Recent studies help clarify how Western dietary patterns may have negative structural effects on the human brain, particularly in relation to the hippocampus. The hippocampus is a key brain region that is closely involved in learning and memory as well as brain health and is where structural changes are observed in early stages of Alzheimer’s disease and other cognitive dementias. This brain region is recently understood to be highly “plastic” in response to environmental exposures including diet. In observational studies, healthier diets are related to larger hippocampi and other brain volumes, while unhealthy diets are closely associated with smaller hippocampi. Indeed, emerging human experimental evidence suggests that Western dietary patterns can have negative effects on hippocampal-dependent learning and memory, as well as appetite control, within a very short time frame, even in healthy young adults.
Additionally, ultra-processed and Western dietary patterns play a role in the prevalence, development, and symptom severity of mental disorders through various pathways, including inflammation, oxidative stress, reduction in neurogenesis and brain plasticity, and a disrupted microbiota-gut brain axis. That is why the gut microbiome is increasingly recognized as a key factor unifying environmental and human health. There are extensive reciprocal associations between the gut microbiome and major homeostatic body systems including the nervous, endocrine, metabolic, and immune systems. Loss of diversity in the human gut microbiome owing to dietary intake is associated with worse health outcomes in cancer, immune, and metabolic diseases, as well as emotional health in children and depression and cognitive ability in aging. Dysbiosis triggered by the environment can alter bacterial metabolites including metabolites that mimic human molecules. As one example, the metabolite spermidine triggered by the state of gut dysbiosis is linked to cognitive dysfunction and autism spectrum disorder.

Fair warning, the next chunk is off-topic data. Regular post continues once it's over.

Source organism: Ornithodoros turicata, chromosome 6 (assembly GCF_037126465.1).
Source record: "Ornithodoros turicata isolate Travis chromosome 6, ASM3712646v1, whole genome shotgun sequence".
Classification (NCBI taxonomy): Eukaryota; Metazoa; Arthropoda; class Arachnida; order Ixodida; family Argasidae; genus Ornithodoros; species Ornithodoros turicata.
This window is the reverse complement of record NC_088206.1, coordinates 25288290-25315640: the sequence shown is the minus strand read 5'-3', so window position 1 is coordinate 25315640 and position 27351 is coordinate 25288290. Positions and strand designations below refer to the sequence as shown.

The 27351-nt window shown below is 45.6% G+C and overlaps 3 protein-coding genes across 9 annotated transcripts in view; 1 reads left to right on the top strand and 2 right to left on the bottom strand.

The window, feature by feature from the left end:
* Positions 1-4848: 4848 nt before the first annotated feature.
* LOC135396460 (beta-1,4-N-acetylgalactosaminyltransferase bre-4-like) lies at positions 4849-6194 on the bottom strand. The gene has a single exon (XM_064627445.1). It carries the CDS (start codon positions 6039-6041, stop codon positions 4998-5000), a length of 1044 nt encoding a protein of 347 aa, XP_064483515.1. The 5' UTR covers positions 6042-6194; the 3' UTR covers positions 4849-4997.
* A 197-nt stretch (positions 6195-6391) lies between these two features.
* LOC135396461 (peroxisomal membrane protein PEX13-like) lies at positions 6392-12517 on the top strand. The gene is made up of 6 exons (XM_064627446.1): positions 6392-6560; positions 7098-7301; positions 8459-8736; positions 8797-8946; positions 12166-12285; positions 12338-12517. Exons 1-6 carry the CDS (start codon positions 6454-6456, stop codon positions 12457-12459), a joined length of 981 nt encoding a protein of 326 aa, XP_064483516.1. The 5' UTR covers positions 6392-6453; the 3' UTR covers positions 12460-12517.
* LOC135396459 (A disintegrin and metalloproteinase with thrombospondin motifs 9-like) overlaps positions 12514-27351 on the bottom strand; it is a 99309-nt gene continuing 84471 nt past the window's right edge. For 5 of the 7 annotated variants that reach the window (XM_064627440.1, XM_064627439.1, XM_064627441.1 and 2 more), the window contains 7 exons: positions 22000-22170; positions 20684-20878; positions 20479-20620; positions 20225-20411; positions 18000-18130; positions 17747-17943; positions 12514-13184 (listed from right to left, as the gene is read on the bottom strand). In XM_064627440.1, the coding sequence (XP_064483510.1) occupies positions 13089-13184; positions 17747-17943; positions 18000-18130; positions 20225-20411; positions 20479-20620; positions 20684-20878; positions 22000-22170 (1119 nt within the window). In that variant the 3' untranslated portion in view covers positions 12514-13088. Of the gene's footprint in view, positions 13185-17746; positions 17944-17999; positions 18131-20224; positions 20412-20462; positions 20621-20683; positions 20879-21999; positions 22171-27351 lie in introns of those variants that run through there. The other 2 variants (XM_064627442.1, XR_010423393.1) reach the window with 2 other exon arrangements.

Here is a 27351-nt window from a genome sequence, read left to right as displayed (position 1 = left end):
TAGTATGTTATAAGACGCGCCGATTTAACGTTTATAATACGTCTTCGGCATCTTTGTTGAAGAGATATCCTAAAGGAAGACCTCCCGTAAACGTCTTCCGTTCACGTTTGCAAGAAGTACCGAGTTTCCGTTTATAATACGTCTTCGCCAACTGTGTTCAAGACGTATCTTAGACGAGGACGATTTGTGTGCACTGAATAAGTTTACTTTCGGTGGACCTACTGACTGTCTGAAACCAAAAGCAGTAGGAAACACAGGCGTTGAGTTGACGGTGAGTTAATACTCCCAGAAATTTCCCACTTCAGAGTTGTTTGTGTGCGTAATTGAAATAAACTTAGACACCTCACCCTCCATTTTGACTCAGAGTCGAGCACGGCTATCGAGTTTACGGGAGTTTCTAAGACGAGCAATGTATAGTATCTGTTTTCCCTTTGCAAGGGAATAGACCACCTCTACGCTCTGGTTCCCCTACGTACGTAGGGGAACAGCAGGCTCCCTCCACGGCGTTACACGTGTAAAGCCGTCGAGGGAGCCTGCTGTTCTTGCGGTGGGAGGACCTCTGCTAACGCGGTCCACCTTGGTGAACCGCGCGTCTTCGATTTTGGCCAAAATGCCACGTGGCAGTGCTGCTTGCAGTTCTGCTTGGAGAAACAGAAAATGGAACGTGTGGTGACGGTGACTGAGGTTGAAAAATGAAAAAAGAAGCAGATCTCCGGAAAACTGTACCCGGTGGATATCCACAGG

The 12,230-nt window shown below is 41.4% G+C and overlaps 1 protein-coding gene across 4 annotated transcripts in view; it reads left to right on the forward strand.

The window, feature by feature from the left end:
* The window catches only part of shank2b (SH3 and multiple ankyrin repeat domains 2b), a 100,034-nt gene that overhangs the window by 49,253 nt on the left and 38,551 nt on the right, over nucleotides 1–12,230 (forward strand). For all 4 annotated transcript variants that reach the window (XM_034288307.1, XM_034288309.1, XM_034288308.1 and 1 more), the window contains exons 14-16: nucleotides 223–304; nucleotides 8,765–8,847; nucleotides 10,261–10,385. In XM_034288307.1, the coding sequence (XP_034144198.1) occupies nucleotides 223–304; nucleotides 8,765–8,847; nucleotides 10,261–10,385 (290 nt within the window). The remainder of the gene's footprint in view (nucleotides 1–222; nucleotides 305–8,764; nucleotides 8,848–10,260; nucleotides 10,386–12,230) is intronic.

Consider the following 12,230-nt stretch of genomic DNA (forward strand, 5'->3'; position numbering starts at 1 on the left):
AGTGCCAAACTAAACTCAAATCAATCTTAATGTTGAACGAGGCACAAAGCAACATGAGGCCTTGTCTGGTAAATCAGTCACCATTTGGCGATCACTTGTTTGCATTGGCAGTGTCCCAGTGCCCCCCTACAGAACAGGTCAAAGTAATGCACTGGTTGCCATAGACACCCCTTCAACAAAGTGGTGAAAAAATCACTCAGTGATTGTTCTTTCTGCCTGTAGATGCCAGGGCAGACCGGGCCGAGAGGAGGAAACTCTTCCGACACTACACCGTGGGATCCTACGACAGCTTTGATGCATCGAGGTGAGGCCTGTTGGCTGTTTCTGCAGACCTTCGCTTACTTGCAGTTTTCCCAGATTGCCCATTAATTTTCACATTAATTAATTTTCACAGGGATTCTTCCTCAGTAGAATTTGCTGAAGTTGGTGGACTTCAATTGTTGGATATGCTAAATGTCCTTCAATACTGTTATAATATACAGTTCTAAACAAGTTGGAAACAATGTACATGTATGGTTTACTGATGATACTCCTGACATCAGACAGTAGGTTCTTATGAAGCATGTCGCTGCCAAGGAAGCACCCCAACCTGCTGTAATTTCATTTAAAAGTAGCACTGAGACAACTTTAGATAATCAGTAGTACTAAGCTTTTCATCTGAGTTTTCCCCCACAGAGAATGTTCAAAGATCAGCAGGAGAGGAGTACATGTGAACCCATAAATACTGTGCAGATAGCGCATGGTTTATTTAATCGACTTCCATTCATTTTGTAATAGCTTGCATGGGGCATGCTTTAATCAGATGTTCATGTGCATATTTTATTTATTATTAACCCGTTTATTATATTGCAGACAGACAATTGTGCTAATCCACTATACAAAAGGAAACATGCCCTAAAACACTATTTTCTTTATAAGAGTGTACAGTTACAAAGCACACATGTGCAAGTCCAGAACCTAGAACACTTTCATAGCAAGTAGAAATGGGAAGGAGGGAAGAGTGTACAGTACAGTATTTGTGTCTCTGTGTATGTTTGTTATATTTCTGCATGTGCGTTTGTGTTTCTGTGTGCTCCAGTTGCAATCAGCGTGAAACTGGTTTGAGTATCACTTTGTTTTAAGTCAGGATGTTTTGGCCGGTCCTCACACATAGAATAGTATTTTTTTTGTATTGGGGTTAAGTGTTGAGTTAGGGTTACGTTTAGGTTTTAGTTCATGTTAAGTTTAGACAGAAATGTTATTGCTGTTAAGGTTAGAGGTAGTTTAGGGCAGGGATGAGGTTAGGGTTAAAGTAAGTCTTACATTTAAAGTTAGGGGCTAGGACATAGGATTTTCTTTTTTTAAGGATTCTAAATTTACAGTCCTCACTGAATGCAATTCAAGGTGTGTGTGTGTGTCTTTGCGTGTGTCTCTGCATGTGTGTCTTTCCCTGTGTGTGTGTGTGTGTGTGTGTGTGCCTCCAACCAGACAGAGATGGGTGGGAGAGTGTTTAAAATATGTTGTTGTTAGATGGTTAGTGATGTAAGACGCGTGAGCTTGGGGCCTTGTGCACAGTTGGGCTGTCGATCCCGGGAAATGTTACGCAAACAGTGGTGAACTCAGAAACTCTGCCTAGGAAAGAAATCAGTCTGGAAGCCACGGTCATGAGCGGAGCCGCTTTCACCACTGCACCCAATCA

In brief, the gut-brain axis, influenced by diet, plays an important role in brain health and disease. Western dietary patterns, which are associated with negative brain health outcomes, can impact the gut microbiome, disrupt homeostatic body systems, and impact brain structures, contributing to the prevalence and severity of these disorders.
In the next section, we will explore the toxins used in the production and packaging of ultra-processed foods.
Toxins in Food Production and Packaging Harm the Brain
Industrial farming practices, with intensive cropping and use of pesticides and artificial fertilizers, result in a substantial loss of microbial diversity in the soil and a loss of nutrients in both plant and animal foods. These practices also result in the increase of endocrine disruptors — they are present in containers, foods, and farming materials and cause microbiome disruption and neurotoxicity.
All of these have been implicated in deleterious effects on gut microbiota and microbiome-host interactions:
- Micro- and nanoplastics arising from packaging.
- Insufficient micronutrients in foods arising from industrialized soil.